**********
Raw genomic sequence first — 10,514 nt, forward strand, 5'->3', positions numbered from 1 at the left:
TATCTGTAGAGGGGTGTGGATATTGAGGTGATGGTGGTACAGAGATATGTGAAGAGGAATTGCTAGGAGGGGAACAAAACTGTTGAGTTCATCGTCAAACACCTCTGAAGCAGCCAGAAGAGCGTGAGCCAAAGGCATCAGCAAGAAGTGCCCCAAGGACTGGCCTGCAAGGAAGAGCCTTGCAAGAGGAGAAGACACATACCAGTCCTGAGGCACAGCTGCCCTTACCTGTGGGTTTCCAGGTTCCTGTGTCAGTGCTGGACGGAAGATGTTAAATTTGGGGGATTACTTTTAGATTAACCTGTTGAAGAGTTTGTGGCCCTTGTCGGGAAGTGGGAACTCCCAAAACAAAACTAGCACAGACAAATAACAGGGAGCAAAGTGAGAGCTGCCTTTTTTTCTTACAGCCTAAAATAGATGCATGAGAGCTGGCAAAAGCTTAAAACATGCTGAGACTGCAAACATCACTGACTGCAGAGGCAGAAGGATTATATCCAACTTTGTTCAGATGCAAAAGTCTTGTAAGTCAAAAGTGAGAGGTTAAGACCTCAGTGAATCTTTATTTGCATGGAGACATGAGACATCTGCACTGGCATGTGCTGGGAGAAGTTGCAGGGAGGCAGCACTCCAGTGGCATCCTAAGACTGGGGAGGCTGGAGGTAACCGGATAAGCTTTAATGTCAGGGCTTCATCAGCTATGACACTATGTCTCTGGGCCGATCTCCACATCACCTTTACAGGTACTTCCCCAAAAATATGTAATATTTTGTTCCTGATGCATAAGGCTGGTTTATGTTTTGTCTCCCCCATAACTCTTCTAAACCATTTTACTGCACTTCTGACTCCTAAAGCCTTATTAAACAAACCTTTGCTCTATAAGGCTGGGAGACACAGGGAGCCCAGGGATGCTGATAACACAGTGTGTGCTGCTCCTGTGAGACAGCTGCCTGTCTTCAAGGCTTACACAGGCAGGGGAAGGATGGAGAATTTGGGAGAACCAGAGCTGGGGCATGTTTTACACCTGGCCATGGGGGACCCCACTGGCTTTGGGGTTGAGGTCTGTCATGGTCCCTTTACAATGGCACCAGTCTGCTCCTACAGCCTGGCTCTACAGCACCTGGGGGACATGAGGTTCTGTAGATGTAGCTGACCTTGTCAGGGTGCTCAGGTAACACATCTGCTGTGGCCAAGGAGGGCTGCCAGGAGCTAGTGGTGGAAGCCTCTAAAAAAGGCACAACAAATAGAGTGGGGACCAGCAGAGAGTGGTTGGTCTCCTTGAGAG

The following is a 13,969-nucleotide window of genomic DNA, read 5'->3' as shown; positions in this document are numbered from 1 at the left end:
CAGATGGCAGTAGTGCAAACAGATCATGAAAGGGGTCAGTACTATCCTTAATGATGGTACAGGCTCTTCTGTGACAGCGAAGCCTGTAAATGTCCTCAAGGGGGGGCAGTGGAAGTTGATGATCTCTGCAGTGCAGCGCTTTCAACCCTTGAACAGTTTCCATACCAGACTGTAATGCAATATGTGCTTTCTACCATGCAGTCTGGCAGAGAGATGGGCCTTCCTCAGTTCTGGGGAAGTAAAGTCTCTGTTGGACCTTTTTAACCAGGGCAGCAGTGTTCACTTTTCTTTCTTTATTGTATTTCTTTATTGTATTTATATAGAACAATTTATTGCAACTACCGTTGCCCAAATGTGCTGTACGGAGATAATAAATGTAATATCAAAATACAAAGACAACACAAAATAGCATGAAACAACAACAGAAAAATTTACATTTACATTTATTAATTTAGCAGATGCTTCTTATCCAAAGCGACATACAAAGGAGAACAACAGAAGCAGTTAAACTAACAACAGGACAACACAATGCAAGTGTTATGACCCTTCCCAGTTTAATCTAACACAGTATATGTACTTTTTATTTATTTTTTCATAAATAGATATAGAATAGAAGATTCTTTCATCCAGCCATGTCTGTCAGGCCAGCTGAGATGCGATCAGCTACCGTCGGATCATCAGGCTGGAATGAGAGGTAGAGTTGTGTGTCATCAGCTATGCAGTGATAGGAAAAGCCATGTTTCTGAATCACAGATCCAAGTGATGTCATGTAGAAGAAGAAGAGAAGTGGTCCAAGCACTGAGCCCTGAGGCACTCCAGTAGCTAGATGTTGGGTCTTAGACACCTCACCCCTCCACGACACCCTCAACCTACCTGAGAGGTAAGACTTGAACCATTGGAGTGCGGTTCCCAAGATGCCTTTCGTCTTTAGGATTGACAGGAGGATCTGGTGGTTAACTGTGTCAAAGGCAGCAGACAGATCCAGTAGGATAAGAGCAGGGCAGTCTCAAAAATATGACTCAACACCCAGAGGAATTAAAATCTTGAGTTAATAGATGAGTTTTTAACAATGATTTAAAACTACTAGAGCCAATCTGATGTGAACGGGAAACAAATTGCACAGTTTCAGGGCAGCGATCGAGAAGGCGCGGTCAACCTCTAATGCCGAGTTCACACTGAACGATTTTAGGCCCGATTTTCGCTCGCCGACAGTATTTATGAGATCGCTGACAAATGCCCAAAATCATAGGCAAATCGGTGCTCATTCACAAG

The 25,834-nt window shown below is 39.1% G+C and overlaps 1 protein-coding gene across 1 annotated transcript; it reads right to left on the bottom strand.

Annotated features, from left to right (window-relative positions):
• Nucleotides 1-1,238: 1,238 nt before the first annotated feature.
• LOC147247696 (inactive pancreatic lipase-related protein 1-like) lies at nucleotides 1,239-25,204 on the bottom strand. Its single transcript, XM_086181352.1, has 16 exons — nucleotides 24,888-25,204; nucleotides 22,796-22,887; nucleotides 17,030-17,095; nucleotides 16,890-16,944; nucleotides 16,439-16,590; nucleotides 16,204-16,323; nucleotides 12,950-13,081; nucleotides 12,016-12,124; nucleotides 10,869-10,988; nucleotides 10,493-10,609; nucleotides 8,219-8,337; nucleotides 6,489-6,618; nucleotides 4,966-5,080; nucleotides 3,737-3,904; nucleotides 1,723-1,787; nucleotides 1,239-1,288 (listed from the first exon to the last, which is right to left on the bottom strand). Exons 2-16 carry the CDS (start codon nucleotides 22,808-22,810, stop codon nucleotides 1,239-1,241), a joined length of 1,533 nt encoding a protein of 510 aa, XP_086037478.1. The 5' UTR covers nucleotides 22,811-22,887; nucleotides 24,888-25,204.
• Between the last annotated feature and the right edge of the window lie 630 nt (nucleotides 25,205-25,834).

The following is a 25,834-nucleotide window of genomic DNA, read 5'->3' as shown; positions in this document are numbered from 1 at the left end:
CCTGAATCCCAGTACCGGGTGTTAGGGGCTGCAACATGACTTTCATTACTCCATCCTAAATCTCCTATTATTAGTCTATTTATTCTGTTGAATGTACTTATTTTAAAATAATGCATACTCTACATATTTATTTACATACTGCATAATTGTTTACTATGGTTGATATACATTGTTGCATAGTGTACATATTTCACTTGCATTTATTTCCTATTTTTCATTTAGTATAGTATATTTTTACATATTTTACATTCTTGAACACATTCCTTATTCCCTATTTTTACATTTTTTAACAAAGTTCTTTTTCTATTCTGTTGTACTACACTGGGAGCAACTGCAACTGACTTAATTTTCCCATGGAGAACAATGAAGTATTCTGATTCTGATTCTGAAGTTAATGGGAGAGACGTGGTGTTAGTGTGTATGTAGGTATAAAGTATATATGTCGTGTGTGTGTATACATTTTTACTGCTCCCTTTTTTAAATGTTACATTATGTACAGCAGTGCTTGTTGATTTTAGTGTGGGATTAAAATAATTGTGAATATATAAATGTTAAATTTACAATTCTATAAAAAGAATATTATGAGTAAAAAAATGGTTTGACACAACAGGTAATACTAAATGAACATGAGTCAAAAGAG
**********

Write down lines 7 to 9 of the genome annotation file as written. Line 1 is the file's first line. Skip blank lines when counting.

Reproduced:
• Nucleotides 1-1,238: 1,238 nt before the first annotated feature.
• LOC147247696 (inactive pancreatic lipase-related protein 1-like) lies at nucleotides 1,239-25,204 on the bottom strand. Its single transcript, XM_086181352.1, has 16 exons — nucleotides 24,888-25,204; nucleotides 22,796-22,887; nucleotides 17,030-17,095; nucleotides 16,890-16,944; nucleotides 16,439-16,590; nucleotides 16,204-16,323; nucleotides 12,950-13,081; nucleotides 12,016-12,124; nucleotides 10,869-10,988; nucleotides 10,493-10,609; nucleotides 8,219-8,337; nucleotides 6,489-6,618; nucleotides 4,966-5,080; nucleotides 3,737-3,904; nucleotides 1,723-1,787; nucleotides 1,239-1,288 (listed from the first exon to the last, which is right to left on the bottom strand). Exons 2-16 carry the CDS (start codon nucleotides 22,808-22,810, stop codon nucleotides 1,239-1,241), a joined length of 1,533 nt encoding a protein of 510 aa, XP_086037478.1. The 5' UTR covers nucleotides 22,811-22,887; nucleotides 24,888-25,204.
• Between the last annotated feature and the right edge of the window lie 630 nt (nucleotides 25,205-25,834).